Tomoki Mochizuki1, Kimitaka Kawamura 1, Kazuma Aoki2

  • 1 Institute of Low Temperature Science, Hokkaido University, N19 W8, Kita-ku Sapporo 060-0819, Japan
  • 2 Department of Earth Science, Faculty of Science, University of Toyama, 3190, Gofuku, Toyama 930-8555, Japan

Received: April 24, 2015
Revised: August 16, 2015
Accepted: September 15, 2015
Download Citation: ||  

  • Download: PDF

Cite this article:
Mochizuki, T., Kawamura, K. and Aoki, K. (2016). Water-Soluble Organic Nitrogen in High Mountain Snow Samples from Central Japan. Aerosol Air Qual. Res. 16: 632-639.


  • Water-soluble organic nitrogen contributes to 15% of water-soluble total nitrogen.
  • Concentrations of WSON in high mountain snowpack samples are relatively low.
  • WSON is significantly less abundant than WSOC with the ratio of 24.
  • WSON in snow samples positively correlates with a dust tracer (nss-Ca).
  • WSON may be seriously decomposed during long-range transport.



We measured water-soluble organic nitrogen (WSON) in snow pit samples, which were collected at the Murodo-Daira snowfield near the summit of Mt. Tateyama, central Japan in 2008, 2009, and 2011. The concentrations of WSON ranged from 12.8 to 96.7 ng g–1, which were significantly lower than those reported in continental wet deposition samples from the Asian continent. WSON may be largely diluted in the snow samples during snowing processes over the high mountains. We found that WSON significantly correlated with nss-Ca2+ and water-soluble organic carbon (WSOC). Concentrations of WSON are likely controlled by the intensity of Asian dust events. Contributions of WSON to water soluble total nitrogen (WSTN) in snow pit sequence was found to be 15 ± 10%, which is lower than those (63–91%) of reference dust materials collected in China. Mass concentration ratio of WSOC/WSON was on average 23.7, which is significantly higher than the C/N weight ratio (5.6) calculated from the Redfield ratio. This result suggests that WSOC is largely produced by secondary photochemical oxidation of anthropogenic volatile organic compounds during the transport from East Asia to the high mountain areas in Japan. On the other hand, WSON may be contributed from Asian dusts from arid areas in China whereas water-soluble inorganic nitrogen may be derived from pollution sources.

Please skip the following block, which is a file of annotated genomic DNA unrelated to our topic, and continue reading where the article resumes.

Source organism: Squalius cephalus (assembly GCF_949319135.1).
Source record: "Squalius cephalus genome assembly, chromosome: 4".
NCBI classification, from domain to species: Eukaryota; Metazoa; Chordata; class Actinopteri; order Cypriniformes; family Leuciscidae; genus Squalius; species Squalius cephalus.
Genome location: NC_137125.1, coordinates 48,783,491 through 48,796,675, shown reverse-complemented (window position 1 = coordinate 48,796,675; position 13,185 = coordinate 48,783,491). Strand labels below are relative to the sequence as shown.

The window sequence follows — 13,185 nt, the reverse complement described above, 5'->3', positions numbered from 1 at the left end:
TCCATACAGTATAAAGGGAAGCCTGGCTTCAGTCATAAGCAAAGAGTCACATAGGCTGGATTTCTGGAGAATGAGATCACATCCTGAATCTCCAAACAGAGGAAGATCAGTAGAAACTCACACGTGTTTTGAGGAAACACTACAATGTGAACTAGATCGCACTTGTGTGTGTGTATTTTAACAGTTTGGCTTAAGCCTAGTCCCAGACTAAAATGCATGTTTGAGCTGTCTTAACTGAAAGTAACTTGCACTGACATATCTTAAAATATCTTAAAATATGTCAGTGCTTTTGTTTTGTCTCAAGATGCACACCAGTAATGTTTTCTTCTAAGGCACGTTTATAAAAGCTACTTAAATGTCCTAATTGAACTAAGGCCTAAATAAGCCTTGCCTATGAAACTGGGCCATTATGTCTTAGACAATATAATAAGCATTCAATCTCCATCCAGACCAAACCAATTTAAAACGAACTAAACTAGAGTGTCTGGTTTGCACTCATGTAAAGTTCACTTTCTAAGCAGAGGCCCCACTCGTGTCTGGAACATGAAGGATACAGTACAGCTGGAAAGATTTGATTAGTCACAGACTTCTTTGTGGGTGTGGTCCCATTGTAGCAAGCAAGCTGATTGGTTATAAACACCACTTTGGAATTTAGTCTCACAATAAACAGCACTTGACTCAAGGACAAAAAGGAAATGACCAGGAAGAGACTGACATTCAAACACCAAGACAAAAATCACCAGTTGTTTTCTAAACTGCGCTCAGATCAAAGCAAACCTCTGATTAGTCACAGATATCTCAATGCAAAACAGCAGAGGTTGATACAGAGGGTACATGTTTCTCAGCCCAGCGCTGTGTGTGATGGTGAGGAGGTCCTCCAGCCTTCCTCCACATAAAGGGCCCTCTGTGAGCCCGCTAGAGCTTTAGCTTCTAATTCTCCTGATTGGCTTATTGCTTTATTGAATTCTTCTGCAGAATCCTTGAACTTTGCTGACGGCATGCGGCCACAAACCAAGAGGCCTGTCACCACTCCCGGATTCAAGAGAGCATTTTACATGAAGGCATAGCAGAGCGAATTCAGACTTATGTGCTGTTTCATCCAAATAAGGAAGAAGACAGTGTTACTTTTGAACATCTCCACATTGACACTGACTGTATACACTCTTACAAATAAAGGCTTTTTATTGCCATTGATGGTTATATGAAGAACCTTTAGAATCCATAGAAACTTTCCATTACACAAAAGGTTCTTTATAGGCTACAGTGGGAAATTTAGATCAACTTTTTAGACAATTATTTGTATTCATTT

Keywords: Water-soluble organic nitrogen; High mountain snow; Central Japan; Long-range atmospheric transport; East Asia

Share this article with your colleagues 


Subscribe to our Newsletter 

Aerosol and Air Quality Research has published over 2,000 peer-reviewed articles. Enter your email address to receive latest updates and research articles to your inbox every second week.

79st percentile
Powered by
   SCImago Journal & Country Rank

2023 Impact Factor: 2.5
5-Year Impact Factor: 2.8

Aerosol and Air Quality Research partners with Publons

CLOCKSS system has permission to ingest, preserve, and serve this Archival Unit
CLOCKSS system has permission to ingest, preserve, and serve this Archival Unit

Aerosol and Air Quality Research (AAQR) is an independently-run non-profit journal that promotes submissions of high-quality research and strives to be one of the leading aerosol and air quality open-access journals in the world. We use cookies on this website to personalize content to improve your user experience and analyze our traffic. By using this site you agree to its use of cookies.